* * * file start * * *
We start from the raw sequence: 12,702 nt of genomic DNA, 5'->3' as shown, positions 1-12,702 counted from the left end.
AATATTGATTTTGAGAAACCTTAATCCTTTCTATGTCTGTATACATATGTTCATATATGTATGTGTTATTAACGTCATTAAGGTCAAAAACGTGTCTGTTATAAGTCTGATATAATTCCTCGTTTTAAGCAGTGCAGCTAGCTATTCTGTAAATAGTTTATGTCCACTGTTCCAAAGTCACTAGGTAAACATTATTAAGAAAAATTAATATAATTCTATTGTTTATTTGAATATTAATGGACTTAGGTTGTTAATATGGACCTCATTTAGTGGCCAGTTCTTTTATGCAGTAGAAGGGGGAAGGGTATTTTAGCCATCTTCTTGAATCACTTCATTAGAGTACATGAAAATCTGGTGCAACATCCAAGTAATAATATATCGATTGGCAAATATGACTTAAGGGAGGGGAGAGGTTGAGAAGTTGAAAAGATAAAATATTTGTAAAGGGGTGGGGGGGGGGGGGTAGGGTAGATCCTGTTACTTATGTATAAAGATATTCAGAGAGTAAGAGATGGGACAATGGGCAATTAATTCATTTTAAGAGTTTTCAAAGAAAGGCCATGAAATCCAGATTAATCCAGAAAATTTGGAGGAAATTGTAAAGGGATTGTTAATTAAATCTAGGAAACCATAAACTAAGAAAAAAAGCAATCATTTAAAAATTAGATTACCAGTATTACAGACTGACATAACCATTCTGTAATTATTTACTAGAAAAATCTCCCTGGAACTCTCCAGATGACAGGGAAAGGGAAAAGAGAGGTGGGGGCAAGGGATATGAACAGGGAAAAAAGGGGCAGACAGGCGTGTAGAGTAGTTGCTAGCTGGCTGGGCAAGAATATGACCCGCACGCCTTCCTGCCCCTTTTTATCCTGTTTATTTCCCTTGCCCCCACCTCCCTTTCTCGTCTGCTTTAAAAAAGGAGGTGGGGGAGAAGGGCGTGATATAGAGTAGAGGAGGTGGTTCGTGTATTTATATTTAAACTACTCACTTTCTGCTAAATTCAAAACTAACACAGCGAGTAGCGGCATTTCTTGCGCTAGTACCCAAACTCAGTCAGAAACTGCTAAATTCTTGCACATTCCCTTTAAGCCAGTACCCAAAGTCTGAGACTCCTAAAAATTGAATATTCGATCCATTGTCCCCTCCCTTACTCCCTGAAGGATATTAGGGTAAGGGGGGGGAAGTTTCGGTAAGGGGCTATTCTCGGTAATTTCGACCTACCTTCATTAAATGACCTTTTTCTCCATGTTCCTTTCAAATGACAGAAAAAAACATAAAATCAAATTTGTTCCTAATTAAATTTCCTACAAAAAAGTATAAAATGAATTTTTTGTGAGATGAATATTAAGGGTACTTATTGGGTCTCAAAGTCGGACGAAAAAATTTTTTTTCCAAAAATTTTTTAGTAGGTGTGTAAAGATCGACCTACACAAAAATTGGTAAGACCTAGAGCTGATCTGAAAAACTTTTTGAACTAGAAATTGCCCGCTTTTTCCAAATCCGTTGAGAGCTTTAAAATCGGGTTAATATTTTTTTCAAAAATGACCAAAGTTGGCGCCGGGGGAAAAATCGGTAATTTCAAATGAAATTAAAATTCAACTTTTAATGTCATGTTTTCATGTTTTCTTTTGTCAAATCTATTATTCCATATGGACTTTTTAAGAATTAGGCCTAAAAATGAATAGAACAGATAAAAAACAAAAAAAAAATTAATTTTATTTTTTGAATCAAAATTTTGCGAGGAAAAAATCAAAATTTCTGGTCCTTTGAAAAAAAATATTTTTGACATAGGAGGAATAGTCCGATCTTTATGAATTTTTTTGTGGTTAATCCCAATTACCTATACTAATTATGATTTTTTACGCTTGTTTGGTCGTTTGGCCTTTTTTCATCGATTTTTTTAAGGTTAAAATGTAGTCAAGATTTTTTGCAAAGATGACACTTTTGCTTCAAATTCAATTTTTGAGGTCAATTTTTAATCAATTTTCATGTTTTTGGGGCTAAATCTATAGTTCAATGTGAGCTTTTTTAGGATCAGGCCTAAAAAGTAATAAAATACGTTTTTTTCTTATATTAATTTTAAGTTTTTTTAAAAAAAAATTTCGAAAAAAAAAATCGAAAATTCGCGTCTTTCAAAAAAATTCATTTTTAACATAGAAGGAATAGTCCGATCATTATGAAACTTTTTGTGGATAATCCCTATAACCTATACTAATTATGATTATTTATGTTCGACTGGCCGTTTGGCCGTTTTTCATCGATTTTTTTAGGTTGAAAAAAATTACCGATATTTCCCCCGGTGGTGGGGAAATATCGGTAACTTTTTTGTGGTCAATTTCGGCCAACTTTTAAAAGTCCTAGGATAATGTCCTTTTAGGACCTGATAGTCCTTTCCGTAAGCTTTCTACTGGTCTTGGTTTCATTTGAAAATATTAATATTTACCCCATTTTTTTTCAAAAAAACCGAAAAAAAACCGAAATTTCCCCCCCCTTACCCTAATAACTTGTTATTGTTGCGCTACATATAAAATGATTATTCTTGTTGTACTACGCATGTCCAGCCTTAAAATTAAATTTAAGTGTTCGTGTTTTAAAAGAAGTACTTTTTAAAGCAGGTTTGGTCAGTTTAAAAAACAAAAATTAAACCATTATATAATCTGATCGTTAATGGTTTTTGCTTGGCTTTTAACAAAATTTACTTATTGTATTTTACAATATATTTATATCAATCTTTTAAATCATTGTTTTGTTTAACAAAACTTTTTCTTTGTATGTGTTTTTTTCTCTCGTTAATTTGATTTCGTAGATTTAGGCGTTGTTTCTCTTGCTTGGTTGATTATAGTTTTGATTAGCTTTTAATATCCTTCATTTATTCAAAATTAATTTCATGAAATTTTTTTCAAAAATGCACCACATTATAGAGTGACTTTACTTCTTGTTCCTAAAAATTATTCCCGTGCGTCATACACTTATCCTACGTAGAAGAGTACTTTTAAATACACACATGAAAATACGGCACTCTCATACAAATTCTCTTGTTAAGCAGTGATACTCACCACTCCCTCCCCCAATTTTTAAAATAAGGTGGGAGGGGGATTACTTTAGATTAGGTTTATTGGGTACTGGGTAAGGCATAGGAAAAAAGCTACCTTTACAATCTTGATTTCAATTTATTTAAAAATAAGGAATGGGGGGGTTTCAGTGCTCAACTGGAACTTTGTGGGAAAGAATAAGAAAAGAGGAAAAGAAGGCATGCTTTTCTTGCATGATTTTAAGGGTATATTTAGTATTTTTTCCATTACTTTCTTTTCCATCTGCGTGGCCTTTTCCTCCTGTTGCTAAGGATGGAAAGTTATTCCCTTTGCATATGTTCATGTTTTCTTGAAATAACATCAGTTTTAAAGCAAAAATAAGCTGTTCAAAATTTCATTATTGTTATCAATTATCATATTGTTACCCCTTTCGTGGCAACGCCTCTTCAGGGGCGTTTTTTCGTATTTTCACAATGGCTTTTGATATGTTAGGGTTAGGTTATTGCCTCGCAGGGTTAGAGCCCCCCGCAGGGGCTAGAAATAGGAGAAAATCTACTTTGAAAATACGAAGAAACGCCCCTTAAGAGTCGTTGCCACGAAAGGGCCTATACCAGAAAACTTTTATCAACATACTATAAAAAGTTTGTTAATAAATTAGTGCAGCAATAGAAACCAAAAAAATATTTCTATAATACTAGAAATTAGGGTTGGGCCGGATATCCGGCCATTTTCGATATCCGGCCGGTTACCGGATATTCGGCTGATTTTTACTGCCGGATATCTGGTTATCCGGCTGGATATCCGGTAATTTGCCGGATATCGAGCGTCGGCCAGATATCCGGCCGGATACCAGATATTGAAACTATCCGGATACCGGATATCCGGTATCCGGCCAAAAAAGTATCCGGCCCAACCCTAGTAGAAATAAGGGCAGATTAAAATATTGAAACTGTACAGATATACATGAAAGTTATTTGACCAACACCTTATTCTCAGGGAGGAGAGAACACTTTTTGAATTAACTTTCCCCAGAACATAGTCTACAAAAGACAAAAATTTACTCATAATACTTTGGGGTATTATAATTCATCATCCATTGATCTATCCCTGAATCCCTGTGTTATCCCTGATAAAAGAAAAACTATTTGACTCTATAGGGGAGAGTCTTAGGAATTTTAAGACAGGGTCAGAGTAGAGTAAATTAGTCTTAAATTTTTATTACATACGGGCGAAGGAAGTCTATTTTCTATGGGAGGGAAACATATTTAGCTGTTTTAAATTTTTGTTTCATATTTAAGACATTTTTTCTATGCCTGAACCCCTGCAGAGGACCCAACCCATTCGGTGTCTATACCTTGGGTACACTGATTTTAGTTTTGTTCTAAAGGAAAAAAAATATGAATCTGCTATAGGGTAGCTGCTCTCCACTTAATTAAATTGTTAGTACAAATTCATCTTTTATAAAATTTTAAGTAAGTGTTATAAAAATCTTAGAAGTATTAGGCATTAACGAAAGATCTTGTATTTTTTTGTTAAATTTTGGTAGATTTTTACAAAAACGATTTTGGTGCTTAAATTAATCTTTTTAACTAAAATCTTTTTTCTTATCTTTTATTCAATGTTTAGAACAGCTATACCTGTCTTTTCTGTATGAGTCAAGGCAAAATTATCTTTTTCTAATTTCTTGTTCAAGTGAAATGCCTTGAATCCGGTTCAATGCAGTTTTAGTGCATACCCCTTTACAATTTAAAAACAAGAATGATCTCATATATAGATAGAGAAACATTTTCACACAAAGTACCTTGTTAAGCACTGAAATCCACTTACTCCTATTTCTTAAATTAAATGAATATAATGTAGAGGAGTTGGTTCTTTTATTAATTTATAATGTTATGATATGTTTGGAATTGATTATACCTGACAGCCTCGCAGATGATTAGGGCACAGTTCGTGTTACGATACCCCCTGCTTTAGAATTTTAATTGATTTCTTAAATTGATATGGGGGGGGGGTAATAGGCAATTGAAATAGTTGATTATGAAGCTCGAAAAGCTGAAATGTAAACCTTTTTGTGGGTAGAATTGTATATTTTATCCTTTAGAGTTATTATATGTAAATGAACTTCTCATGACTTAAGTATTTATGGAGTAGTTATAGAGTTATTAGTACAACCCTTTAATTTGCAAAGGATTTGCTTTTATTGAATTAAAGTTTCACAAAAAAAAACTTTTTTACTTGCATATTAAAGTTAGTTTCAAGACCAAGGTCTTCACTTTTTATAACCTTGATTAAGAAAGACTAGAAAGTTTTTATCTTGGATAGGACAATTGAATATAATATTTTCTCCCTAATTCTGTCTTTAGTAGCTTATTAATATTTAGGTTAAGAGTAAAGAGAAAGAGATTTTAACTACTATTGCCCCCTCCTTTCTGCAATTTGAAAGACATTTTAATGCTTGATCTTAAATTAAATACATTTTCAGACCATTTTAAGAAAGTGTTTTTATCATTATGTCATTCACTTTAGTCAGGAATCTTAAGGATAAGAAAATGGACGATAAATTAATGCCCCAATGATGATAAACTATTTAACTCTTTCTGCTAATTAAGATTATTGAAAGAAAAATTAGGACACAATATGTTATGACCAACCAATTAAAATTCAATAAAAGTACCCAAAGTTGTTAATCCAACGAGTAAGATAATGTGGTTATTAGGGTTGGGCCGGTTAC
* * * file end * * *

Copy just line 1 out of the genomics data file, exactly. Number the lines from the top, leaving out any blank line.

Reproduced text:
We start from the raw sequence: 12,702 nt of genomic DNA, 5'->3' as shown, positions 1-12,702 counted from the left end.